County open to letting firefighters have land

New Windsor company wants new firehouse

April 30, 1999|By Mary Maushard | Mary Maushard,SUN STAFF

The New Windsor Fire Company saw a spark of hope last night for a new firehouse, when school and county officials agreed to explore the possibility of relinquishing land the firefighters have had their eyes on for more than a decade.

Members of the all-volunteer fire company want the county to give or sell them about 6 acres adjacent to the old New Windsor Middle School, which closed last spring, for a new firehouse and meeting hall.

The officials seemed sympathetic to the company's need for more space, though they said their decision hinged on several others, primarily the selection of a new site for the school system's alternative Gateway program and county library headquarters, which have been considered for the former middle school.

"The property has no value for us if that other issue -- where to put the Gateway program -- is resolved," said county schools Superintendent William H. Hyde. "The board has no reason not to declare it surplus."

The school system, however, would have to get permission from state school Superintendent Nancy S. Grasmick and the state Board of Public Works to give up the property. Then it could be returned to the commissioners, who in turn could sell it -- for as little as $1 -- to New Windsor.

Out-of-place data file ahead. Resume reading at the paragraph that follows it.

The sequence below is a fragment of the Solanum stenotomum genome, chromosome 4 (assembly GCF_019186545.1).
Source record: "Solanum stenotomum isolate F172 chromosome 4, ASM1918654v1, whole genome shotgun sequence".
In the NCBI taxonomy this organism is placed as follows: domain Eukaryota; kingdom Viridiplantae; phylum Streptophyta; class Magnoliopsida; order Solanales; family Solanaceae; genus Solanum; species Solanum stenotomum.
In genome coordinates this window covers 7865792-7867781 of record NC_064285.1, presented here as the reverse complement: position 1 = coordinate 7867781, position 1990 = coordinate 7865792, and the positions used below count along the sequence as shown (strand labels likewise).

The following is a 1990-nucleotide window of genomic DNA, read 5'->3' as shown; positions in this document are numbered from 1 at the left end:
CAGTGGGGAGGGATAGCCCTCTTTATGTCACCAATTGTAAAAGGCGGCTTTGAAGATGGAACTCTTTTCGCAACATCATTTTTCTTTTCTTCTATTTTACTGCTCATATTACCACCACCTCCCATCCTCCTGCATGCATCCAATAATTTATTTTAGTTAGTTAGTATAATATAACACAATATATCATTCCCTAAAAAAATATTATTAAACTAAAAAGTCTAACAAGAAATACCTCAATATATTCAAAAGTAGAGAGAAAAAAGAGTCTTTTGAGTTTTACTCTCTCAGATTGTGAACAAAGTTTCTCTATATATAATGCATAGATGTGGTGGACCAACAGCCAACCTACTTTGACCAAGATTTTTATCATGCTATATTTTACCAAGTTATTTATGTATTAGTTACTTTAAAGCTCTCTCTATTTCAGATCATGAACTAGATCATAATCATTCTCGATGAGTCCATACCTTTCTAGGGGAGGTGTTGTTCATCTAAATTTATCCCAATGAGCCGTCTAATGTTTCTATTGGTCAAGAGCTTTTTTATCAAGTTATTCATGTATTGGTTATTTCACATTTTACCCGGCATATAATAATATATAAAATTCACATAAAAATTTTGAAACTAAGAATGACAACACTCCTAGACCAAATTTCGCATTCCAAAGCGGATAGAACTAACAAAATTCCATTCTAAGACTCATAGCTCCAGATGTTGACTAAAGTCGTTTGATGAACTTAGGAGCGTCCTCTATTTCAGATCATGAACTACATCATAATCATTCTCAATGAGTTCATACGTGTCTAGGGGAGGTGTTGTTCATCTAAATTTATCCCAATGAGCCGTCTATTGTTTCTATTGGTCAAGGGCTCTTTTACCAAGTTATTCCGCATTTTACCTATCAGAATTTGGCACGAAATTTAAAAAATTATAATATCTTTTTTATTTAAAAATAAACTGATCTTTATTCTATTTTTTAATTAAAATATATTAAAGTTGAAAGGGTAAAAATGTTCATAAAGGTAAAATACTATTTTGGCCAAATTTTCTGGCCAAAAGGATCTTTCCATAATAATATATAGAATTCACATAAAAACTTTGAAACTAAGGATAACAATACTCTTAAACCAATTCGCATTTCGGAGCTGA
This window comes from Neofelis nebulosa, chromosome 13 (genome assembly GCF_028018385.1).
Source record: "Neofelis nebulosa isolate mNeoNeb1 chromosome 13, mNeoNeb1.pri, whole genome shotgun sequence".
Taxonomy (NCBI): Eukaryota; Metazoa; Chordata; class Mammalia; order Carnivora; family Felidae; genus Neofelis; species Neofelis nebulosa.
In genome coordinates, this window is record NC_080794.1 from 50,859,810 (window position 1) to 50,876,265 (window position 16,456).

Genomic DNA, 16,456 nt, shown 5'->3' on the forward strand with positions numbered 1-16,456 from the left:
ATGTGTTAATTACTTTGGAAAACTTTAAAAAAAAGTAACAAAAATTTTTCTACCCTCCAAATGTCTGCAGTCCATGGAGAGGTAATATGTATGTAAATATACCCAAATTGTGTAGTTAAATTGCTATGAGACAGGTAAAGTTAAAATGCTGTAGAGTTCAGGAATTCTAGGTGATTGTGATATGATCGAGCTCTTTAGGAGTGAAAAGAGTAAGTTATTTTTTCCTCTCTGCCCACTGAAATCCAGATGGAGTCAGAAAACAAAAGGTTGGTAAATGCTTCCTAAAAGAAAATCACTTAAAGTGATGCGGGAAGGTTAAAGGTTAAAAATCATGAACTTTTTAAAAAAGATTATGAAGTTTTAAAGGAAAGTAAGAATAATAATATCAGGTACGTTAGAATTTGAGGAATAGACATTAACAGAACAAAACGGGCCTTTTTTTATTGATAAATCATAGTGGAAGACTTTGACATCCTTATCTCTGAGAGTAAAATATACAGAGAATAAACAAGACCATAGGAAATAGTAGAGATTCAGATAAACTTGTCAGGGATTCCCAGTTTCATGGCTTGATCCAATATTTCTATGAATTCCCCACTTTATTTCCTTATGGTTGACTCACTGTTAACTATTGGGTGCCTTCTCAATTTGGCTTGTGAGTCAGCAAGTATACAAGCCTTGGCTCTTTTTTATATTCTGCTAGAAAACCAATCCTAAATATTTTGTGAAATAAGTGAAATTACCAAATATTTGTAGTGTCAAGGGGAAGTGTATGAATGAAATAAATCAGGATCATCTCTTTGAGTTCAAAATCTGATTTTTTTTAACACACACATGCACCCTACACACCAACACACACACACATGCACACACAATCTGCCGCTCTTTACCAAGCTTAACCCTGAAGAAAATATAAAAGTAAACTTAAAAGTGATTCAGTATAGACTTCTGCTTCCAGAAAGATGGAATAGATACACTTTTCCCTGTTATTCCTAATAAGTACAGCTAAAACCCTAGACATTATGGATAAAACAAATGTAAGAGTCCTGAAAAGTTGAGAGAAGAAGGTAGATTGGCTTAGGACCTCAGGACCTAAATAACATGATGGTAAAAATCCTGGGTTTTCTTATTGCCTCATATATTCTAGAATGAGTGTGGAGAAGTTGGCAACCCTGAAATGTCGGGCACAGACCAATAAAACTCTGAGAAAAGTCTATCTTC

"It's a start," said Bill Kreimer, past president of the fire company and a member for 38 years. "Anything's better than what we got now, which is nothing."

The firehouse on Main Street, built in 1954 and expanded over the years, is nearly too small for the company's modern equipment.

"It comes down not to whether they are going to move, but where," said Mayor Jack A. Gullo, who invited school board members to meet with the commissioners during their annual visit to New Windsor.

Without this property, the fire company "will have to build out of town," meaning it will take longer for the firefighters to answer calls, Gullo said.

New Windsor has no paid fire department personnel.

At one time, the town had hoped to convert the old school -- now used for storage -- into a community center, but renovation costs estimated at about $2 million killed that plan.

Now, the town simply wants the adjacent "grassy area" for the fire company.

Though no date was set for deciding the future of the school and property, officials indicated that they would decide within six months or a year.

Gullo called the meeting "quite a success. We should have done it years ago," he said.

Pub Date: 4/30/99

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